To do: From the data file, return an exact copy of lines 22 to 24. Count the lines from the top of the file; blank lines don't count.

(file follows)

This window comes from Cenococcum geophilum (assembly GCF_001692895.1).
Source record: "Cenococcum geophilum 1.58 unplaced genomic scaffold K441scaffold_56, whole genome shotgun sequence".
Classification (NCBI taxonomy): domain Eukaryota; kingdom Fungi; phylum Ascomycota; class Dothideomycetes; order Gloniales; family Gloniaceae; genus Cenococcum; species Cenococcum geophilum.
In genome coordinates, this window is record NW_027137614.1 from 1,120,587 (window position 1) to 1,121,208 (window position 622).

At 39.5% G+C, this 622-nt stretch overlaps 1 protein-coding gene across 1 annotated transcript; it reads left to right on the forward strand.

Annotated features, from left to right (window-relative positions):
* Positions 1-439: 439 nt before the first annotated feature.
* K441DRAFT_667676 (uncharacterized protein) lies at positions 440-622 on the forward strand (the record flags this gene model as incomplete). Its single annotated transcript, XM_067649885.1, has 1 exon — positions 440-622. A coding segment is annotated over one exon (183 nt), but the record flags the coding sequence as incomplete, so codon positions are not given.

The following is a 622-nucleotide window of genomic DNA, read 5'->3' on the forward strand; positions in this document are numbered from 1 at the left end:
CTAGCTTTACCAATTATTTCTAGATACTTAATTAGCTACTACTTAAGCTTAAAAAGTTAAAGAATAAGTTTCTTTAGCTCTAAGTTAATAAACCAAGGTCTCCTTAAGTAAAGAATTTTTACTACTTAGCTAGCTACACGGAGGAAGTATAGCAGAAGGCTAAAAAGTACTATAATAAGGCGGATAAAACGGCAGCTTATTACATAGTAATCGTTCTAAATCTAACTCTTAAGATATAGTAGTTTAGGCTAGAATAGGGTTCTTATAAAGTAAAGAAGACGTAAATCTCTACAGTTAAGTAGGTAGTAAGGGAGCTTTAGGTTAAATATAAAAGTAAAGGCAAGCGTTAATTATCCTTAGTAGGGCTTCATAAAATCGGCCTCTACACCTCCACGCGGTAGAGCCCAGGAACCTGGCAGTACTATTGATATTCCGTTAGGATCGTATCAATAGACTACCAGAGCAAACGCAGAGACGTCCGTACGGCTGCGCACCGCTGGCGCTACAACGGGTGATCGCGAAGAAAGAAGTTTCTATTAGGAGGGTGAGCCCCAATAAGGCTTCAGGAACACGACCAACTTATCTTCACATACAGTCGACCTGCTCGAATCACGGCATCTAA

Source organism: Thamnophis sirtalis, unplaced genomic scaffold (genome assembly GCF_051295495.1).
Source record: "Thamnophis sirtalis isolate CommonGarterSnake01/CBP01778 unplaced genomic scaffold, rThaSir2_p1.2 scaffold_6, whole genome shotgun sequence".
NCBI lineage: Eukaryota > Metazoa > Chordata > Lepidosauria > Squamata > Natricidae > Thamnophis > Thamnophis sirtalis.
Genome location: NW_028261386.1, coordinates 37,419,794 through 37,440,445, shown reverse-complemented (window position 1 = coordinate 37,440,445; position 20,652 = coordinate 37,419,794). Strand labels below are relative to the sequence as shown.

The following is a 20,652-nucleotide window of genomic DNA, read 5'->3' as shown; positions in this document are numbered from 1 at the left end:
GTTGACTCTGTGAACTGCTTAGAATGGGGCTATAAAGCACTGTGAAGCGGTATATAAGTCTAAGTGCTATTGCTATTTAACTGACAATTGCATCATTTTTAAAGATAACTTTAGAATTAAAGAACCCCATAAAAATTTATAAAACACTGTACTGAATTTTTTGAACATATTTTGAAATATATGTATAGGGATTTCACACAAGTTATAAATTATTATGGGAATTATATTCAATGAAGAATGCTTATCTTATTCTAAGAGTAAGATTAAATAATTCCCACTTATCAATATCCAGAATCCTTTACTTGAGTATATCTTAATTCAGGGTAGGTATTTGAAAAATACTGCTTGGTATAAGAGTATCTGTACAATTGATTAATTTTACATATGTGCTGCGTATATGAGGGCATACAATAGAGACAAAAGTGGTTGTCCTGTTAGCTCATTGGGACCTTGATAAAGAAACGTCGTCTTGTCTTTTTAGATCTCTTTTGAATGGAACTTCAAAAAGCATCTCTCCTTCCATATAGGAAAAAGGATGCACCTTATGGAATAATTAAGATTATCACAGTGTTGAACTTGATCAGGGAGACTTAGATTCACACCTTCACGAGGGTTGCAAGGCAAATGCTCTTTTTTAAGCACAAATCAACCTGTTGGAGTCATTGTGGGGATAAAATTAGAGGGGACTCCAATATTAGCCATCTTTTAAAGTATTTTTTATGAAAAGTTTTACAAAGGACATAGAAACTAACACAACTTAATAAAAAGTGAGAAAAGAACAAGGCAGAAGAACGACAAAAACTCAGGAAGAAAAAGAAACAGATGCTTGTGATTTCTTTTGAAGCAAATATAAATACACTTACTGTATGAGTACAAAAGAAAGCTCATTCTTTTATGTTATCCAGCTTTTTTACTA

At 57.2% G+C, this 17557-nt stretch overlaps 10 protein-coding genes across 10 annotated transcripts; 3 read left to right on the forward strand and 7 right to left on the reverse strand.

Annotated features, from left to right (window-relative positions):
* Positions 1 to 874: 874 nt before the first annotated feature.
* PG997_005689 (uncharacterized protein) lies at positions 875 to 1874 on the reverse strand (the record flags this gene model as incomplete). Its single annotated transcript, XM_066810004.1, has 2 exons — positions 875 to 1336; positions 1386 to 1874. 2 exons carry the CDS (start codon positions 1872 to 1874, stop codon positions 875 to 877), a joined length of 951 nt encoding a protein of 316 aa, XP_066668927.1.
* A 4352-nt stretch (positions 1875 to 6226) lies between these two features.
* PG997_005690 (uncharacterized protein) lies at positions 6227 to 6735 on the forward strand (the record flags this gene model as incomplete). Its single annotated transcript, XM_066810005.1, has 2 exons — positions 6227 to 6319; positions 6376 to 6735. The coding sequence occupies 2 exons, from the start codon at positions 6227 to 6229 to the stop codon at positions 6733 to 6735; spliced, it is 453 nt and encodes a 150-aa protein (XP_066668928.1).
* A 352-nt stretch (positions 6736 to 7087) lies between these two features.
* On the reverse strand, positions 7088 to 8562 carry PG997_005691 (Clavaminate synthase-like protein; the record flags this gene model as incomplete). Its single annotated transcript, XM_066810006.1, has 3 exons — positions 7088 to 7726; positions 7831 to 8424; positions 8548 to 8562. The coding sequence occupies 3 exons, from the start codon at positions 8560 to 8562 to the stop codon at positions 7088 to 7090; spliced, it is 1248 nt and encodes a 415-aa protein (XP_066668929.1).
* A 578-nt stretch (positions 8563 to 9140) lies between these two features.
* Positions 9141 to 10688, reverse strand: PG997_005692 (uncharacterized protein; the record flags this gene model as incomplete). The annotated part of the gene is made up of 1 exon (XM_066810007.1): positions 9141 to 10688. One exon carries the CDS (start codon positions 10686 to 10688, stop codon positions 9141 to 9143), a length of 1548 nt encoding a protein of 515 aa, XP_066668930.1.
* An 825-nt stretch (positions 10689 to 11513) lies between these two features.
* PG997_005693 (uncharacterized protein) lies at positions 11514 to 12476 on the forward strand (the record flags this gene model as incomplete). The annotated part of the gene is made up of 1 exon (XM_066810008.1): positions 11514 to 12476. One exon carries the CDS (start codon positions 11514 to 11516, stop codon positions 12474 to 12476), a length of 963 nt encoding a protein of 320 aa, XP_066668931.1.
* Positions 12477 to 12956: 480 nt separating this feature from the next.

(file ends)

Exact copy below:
* PG997_005690 (uncharacterized protein) lies at positions 6227 to 6735 on the forward strand (the record flags this gene model as incomplete). Its single annotated transcript, XM_066810005.1, has 2 exons — positions 6227 to 6319; positions 6376 to 6735. The coding sequence occupies 2 exons, from the start codon at positions 6227 to 6229 to the stop codon at positions 6733 to 6735; spliced, it is 453 nt and encodes a 150-aa protein (XP_066668928.1).
* A 352-nt stretch (positions 6736 to 7087) lies between these two features.
* On the reverse strand, positions 7088 to 8562 carry PG997_005691 (Clavaminate synthase-like protein; the record flags this gene model as incomplete). Its single annotated transcript, XM_066810006.1, has 3 exons — positions 7088 to 7726; positions 7831 to 8424; positions 8548 to 8562. The coding sequence occupies 3 exons, from the start codon at positions 8560 to 8562 to the stop codon at positions 7088 to 7090; spliced, it is 1248 nt and encodes a 415-aa protein (XP_066668929.1).